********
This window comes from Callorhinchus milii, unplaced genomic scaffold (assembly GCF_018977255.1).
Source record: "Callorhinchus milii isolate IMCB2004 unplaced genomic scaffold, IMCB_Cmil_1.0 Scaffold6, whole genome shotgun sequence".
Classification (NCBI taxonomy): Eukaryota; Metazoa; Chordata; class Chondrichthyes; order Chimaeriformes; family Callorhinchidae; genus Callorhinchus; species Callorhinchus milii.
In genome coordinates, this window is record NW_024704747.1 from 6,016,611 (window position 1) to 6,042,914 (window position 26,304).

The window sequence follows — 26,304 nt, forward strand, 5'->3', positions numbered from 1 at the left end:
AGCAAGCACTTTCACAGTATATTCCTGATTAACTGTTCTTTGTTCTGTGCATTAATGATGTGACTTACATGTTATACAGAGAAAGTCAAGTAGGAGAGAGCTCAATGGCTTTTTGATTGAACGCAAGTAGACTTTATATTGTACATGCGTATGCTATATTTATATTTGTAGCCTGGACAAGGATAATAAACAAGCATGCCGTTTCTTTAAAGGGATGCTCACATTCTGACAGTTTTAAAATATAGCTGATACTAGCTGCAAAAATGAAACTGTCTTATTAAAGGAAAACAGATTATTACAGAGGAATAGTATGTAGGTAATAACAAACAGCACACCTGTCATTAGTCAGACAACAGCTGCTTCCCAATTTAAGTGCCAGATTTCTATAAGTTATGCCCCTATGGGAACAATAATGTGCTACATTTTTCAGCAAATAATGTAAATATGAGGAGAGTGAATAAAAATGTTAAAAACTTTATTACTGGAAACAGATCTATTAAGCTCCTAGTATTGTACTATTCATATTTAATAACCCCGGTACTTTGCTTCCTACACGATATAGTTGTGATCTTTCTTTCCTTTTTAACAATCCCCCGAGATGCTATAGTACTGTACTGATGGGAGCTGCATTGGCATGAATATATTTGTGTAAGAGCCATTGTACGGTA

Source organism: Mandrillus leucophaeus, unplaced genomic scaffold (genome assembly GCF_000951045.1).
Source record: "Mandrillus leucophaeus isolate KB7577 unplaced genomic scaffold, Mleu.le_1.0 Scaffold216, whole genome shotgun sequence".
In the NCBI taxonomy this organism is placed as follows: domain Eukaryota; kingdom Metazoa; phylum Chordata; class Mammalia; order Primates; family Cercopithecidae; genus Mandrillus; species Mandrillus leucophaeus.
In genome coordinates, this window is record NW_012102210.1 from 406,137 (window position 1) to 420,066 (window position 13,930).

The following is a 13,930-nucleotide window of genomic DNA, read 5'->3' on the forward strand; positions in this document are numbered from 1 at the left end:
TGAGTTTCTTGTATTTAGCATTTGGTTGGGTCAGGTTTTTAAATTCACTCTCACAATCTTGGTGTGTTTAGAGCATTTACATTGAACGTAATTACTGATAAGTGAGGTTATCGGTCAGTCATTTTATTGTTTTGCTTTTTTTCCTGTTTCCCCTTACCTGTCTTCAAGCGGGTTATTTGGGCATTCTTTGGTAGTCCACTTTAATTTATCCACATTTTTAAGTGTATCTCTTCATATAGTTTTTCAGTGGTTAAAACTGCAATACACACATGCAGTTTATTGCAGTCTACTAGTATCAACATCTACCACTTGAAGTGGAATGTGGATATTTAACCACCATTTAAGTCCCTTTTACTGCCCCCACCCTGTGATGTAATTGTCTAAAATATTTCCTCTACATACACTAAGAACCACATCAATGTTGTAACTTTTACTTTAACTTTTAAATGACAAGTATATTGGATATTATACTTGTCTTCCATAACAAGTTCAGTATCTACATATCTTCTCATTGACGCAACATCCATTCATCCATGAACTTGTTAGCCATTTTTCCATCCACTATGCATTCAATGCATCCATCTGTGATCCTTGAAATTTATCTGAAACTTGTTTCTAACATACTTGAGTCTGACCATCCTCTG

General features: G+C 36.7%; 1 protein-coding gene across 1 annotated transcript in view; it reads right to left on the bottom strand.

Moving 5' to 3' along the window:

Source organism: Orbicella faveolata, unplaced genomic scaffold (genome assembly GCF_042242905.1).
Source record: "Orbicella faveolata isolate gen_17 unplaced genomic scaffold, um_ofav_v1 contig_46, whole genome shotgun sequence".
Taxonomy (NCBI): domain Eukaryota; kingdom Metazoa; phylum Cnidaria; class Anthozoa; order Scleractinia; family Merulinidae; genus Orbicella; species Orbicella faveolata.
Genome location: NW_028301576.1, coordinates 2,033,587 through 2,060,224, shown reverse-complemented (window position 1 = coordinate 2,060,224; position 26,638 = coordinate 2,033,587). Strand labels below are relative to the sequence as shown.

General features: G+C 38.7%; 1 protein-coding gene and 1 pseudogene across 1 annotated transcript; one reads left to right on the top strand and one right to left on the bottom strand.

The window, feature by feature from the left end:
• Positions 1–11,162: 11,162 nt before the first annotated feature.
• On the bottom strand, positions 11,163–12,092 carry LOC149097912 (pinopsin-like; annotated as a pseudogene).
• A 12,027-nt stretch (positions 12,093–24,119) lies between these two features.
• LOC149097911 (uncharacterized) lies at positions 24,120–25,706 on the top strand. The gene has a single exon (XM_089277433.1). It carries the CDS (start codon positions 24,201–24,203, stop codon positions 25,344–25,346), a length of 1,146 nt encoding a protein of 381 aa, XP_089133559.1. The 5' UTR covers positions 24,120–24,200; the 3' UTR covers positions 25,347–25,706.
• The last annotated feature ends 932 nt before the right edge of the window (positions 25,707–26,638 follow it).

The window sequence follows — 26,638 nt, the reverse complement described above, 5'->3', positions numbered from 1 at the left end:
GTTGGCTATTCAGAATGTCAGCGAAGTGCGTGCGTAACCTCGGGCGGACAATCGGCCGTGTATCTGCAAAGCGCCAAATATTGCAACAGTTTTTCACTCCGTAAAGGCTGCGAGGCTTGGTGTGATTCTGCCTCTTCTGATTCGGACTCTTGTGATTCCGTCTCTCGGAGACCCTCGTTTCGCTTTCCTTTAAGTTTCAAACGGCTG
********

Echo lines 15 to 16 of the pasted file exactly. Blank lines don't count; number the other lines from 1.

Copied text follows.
Source organism: Orbicella faveolata, unplaced genomic scaffold (genome assembly GCF_042242905.1).
Source record: "Orbicella faveolata isolate gen_17 unplaced genomic scaffold, um_ofav_v1 contig_46, whole genome shotgun sequence".